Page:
Too Literal with Numbers

Data analysts always face the same white-knuckle fear when they present: Will someone derail my presentation by questioning the source of a data point, the quality of the data, statistical significance, or why two numbers don’t align?

These types of inquires may appear innocent and within the field of play. I find them counter-productive. They implicitly undermine the analyst’s credibility and worse, deny the rest of the audience the opportunity to hear the full analysis narrative.

I’ve suffered through enough of these train wrecks to wonder about the underlying cause of this disruptive behavior. Here’s my theory:

People who have experience and comfort with numbers have the ability to abstract meaning from analysis for themselves—even when numbers don’t line up, the data is unclear, or the analysis has minor flaws. They can ask themselves higher-level questions: What does this mean? What are the implications for the business? How else could these results be interpreted?

In contrast, people who are uncomfortable with analytics treat numbers literally. They are disturbed by surface level inconsistencies. They expect—even need&mdas;hthe numbers to line up in straightforward ways. The medium simply isn’t familiar enough to abstract their own meaning.

Combine this uncertainty with the omnipresent pressure in business to express an opinion (any opinion) to appear smart—and you end up with wasted time spend discussing superficial irregularities.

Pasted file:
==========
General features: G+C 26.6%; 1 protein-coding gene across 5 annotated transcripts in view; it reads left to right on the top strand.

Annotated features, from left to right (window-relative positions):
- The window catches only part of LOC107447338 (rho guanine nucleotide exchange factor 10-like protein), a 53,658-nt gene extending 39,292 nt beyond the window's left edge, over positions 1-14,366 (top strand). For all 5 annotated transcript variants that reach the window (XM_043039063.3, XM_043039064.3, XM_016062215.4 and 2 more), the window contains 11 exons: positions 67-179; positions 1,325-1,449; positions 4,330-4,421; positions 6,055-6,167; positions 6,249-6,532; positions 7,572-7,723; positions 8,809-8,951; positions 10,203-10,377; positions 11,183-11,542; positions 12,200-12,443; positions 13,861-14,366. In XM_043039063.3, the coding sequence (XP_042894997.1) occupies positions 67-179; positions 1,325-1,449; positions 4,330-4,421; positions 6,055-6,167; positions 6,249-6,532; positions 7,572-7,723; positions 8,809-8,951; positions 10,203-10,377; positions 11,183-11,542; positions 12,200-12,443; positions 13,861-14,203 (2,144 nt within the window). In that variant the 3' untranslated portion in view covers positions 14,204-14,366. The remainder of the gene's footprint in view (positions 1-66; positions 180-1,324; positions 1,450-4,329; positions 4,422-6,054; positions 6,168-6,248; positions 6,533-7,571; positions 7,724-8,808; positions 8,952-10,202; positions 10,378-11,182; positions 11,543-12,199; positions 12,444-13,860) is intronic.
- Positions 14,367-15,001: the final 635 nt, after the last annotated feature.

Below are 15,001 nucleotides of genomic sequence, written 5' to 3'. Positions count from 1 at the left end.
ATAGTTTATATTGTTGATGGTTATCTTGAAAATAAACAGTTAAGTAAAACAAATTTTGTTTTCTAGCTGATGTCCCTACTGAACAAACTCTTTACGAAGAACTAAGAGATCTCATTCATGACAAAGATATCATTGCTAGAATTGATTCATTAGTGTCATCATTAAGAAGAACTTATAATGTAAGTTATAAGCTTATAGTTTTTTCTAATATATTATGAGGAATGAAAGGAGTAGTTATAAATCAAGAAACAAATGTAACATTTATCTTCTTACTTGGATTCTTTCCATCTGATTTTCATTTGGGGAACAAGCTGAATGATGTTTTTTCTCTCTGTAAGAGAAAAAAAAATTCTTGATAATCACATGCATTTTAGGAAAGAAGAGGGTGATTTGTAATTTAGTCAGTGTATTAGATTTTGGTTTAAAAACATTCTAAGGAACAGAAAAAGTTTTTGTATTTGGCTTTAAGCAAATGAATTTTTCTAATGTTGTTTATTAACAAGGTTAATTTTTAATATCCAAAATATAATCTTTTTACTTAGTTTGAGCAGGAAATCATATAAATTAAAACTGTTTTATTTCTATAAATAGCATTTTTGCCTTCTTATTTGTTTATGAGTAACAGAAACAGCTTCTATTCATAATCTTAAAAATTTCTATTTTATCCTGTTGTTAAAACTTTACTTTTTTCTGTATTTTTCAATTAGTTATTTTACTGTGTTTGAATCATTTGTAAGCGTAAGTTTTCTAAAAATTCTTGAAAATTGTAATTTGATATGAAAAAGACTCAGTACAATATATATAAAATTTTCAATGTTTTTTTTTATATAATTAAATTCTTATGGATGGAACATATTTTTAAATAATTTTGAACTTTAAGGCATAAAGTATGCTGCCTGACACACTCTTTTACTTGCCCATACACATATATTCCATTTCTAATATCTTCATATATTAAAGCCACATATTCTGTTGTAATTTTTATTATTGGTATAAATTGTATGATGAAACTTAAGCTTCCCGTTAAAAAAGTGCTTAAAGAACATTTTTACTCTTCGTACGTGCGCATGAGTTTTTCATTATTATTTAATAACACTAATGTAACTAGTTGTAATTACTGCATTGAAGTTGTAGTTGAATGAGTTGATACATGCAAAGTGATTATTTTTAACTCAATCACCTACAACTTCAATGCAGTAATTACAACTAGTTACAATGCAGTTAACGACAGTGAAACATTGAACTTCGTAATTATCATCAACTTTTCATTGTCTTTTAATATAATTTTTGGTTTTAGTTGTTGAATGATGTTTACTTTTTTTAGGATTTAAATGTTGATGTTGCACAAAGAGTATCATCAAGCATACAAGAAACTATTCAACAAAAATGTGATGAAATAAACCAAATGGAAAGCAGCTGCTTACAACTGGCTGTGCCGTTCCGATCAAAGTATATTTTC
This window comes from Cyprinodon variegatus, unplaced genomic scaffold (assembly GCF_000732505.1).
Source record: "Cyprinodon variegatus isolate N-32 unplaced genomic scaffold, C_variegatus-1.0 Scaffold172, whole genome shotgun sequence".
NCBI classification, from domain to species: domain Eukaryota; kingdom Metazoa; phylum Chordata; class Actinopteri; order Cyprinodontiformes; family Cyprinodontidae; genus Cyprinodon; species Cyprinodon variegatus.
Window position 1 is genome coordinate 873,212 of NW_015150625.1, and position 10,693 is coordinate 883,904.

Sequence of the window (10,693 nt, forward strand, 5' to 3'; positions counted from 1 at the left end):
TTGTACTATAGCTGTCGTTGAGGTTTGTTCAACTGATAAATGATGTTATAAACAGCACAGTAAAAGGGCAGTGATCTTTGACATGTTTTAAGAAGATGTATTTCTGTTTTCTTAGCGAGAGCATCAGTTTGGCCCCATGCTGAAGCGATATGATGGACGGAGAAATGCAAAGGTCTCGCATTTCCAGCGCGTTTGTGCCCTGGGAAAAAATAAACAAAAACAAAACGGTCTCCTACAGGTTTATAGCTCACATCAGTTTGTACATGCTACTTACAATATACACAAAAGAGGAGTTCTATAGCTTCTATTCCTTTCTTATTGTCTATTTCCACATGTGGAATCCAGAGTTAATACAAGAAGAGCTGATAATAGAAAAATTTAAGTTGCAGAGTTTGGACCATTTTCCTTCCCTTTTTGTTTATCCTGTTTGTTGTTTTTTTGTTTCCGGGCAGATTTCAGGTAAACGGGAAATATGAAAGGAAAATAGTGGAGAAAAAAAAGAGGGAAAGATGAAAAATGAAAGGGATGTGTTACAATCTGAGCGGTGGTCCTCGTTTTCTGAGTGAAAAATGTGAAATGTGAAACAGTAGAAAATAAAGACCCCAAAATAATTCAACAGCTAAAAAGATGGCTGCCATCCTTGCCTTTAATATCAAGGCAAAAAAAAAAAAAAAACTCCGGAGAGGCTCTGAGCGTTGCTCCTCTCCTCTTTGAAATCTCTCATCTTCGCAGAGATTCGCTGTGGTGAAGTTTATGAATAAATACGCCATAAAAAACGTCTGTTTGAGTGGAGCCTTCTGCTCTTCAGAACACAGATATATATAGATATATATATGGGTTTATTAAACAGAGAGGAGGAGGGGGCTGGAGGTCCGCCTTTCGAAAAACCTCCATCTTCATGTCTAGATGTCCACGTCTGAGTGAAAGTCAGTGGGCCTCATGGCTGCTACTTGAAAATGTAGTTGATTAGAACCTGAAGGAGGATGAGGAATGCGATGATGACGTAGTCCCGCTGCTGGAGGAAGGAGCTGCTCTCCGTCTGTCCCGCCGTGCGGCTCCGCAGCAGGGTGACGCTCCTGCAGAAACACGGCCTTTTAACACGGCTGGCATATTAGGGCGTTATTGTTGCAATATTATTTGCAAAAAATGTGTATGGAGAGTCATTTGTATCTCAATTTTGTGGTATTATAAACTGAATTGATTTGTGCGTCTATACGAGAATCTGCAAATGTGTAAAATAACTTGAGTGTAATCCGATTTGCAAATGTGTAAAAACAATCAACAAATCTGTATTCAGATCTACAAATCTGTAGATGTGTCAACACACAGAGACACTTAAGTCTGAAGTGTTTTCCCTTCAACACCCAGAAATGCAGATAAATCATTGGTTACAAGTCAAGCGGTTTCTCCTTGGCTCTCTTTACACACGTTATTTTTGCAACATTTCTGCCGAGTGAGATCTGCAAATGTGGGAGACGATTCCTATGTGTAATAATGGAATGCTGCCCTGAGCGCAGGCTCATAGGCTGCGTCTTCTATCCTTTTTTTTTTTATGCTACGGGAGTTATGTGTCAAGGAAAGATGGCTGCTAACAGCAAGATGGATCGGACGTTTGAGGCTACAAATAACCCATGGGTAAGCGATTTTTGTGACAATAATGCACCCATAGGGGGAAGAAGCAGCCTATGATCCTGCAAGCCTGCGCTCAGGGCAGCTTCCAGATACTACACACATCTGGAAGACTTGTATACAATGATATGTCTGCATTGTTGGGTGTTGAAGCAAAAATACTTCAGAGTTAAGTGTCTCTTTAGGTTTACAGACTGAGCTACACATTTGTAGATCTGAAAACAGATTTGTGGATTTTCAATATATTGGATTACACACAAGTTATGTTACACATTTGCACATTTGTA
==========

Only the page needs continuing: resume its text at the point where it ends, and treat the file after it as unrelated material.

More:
Does this sound like the rantings of a data elitist? Fair enough, but I’d suggest that a similar phenomena is common across any field of expertise. Take art, for example. People who have little exposure to fine art are bound to ask for help in explaining the underlying meaning, remark on the superficial beauty, and find themselves attracted to the most obvious reflections of reality. Meanwhile, those who have experience can gather their own meaning, think creatively about what they are seeing and understand how it fits in context with other examples.

If this notion is accurate, where does that leave us? On the one hand, it highlights the need to understand your audience and anticipate and educate those people who are inclined to be disruptive. It also hints at some of the poorly understood realities of analysis:

  • Analysis is as much art as science. Analysis relies on the perspective and skill of the analyst. Managers might want an objective reality, but they should recognize that the "truth" won’t tell an actionable story.
  • Analysis should strive for directionally-correct results, not precision and comprehensiveness. Good analysis impacts decisions—therefore speed matters.
  • Give people something tangible and incontrovertible to hang onto. This is one reason we really like the bottom’s-up analysis approach. When you create visualizations of individual customers, people can’t argue with this granular data—and it gives them something that they can fully understand and appreciate.
  • Finally, there is nothing quite as valuable as personal credibility to make an analysis valuable. If people trust the work you have done in the past, they are likely to avoid arguing the small stuff.